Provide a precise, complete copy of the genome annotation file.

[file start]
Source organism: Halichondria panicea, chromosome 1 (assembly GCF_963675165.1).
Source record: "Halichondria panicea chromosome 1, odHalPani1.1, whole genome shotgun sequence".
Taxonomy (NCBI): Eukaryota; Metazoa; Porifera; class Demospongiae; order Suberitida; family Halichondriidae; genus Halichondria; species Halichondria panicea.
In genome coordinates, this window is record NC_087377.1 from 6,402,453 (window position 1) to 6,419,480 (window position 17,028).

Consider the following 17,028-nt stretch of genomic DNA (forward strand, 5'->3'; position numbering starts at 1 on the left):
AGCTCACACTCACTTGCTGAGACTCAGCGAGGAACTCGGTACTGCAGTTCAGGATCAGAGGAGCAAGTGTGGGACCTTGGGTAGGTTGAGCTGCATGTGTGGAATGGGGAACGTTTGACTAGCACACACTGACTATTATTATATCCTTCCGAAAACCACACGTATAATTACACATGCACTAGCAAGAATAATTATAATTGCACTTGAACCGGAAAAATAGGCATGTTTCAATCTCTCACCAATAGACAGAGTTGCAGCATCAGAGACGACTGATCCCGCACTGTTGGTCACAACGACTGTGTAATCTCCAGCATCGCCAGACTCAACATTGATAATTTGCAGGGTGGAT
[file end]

Source organism: Halichondria panicea, chromosome 1 (assembly GCF_963675165.1).
Source record: "Halichondria panicea chromosome 1, odHalPani1.1, whole genome shotgun sequence".
Taxonomy (NCBI): Eukaryota; Metazoa; Porifera; class Demospongiae; order Suberitida; family Halichondriidae; genus Halichondria; species Halichondria panicea.
In genome coordinates, this window is record NC_087377.1 from 6,402,453 (window position 1) to 6,419,480 (window position 17,028).

Consider the following 17,028-nt stretch of genomic DNA (forward strand, 5'->3'; position numbering starts at 1 on the left):
AGCTCACACTCACTTGCTGAGACTCAGCGAGGAACTCGGTACTGCAGTTCAGGATCAGAGGAGCAAGTGTGGGACCTTGGGTAGGTTGAGCTGCATGTGTGGAATGGGGAACGTTTGACTAGCACACACTGACTATTATTATATCCTTCCGAAAACCACACGTATAATTACACATGCACTAGCAAGAATAATTATAATTGCACTTGAACCGGAAAAATAGGCATGTTTCAATCTCTCACCAATAGACAGAGTTGCAGCATCAGAGACGACTGATCCCGCACTGTTGGTCACAACGACTGTGTAATCTCCAGCATCGCCAGACTCAACATTGATAATTTGCAGGGTGGAT